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A neutral bias\?

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Are you a bull or a bear? That's the question I got from a subscriber last hour when I stated I had a "neutral" bias toward the S&P 500 (SPX.X) until I got some type of break in direction. "I want an answer!" exclaimed the subscriber. "I can't trade a neutral bias!" Why not is my question? We've outline option strategies for a neutral bias that gives the trader/investor an opportunity to make money when a bias is neutral. We've taught techniques of account management for a neutral bias. There's lots of ways to position an account for a neutral bias.

Trading stocks? Here's a snapshot of the PremierMarkets.com current play list. The bias is slightly positive, but I think reflective of a relatively "neutral" bias.

Hypothetical $5,000 investment in each profiled stock

A hypothetical investment of $5,000 each, into the current active play list on premierinvestor.net would look like that above. The "bias" would be the resulting cost of the portfolio. Right now there a trader/investor would have initiated approximately $45,000 worth of capital, with $25K in bullish positions and $20K in bearish positions. Net bias would be +$5K. Is it possible to make money by being bearish and bullish at the same time? Yes! Is the above portfolio "overly bullish?" No, just fractionally bullish.

What does the above screen capture say about the trader's current feel or understanding of the market? I'd say pretty good (I didn't pick all of the play selections, so I'm not being too self serving).

Unless the above trader is wrong in his/her account, we can look at the portfolio to get a feel for the MARKET's view of our play picking ability and analysis of the market, or at least the stocks in the portfolio. So far, the market agrees with our portfolio as indicated by the TOTAL filed. The MARKET seems to agree with our BULLISH stint as indicated by the SUBTOTAL section of top 5 positions (bullish picks are at top of portfolio). The MARKET is basically (neutral) as it relates to our ability to pick BEARISH plays at this time as indicated by the 0% SUBTOTAL gain/loss for the bearish selections.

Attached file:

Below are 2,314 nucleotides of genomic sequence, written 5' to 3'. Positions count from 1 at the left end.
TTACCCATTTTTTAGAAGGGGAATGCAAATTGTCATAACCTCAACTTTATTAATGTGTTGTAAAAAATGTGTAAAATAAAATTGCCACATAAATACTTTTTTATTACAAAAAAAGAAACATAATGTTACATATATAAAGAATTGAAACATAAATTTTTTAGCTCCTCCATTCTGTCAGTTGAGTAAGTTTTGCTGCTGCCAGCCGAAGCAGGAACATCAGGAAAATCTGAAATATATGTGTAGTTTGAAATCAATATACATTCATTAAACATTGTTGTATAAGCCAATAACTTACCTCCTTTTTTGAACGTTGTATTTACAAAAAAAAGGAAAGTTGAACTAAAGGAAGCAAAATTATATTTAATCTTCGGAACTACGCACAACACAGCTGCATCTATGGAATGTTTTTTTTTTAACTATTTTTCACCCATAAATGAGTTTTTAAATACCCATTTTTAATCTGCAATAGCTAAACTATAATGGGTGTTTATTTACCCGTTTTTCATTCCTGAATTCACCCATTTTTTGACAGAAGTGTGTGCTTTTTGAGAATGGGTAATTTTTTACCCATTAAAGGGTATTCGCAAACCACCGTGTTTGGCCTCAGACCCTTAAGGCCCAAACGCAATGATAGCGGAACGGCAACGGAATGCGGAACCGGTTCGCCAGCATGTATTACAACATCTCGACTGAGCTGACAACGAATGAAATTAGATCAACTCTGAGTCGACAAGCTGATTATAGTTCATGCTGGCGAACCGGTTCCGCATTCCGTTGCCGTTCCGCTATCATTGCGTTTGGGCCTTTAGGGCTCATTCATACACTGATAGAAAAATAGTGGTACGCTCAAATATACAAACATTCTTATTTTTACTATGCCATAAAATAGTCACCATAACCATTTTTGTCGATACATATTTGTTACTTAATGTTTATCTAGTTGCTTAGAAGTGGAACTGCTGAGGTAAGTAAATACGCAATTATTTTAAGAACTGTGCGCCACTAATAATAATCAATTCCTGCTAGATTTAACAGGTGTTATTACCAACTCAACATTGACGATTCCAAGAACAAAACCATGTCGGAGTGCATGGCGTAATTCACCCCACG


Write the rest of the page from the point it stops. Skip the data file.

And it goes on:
More Neutrality, but skewed bullish!

There are several options strategies for a "neutral" stance upon initiation of the trade. On October 8th, we outlined a November straddle in shares of Microsoft (NASDAQ:MSFT) and have been following that trade in our commentary.

The above strangle was profiled when Microsoft (NASDAQ:MSFT) "software" was trading near what we thought was a pivot point of $57.50. Since the there was not a strike of $57.50 available in the options market, we opted for a strangle with the $55 puts and $60 calls for November expiration (Friday, November 16th). Current status shows that the calls (bullish) have appreciated, while the puts (bearish) have lost money. Net effect has been a loss, but there's still time for this one to play out. "Bias" here is to the upside as the winning side of the trade is from the call portion.

Hmmmm.... maybe I should be more bullish? No problem, but I want to see the S&P 500 (SPX.X) get above the 1,100 level and get above that falling 50-day MA. There's definitely some "hint" of bullishness from both of the above

Hey! In the premierinvestor.net portfolio, I see a nice bullish gain in shares of SYMC "software" and I see the call side of MSFT "software" is showing a positive gain. Something must be going on in software and that deserves a bull's attention!

Jeff Bailey
Senior Market Technician
Option Investor

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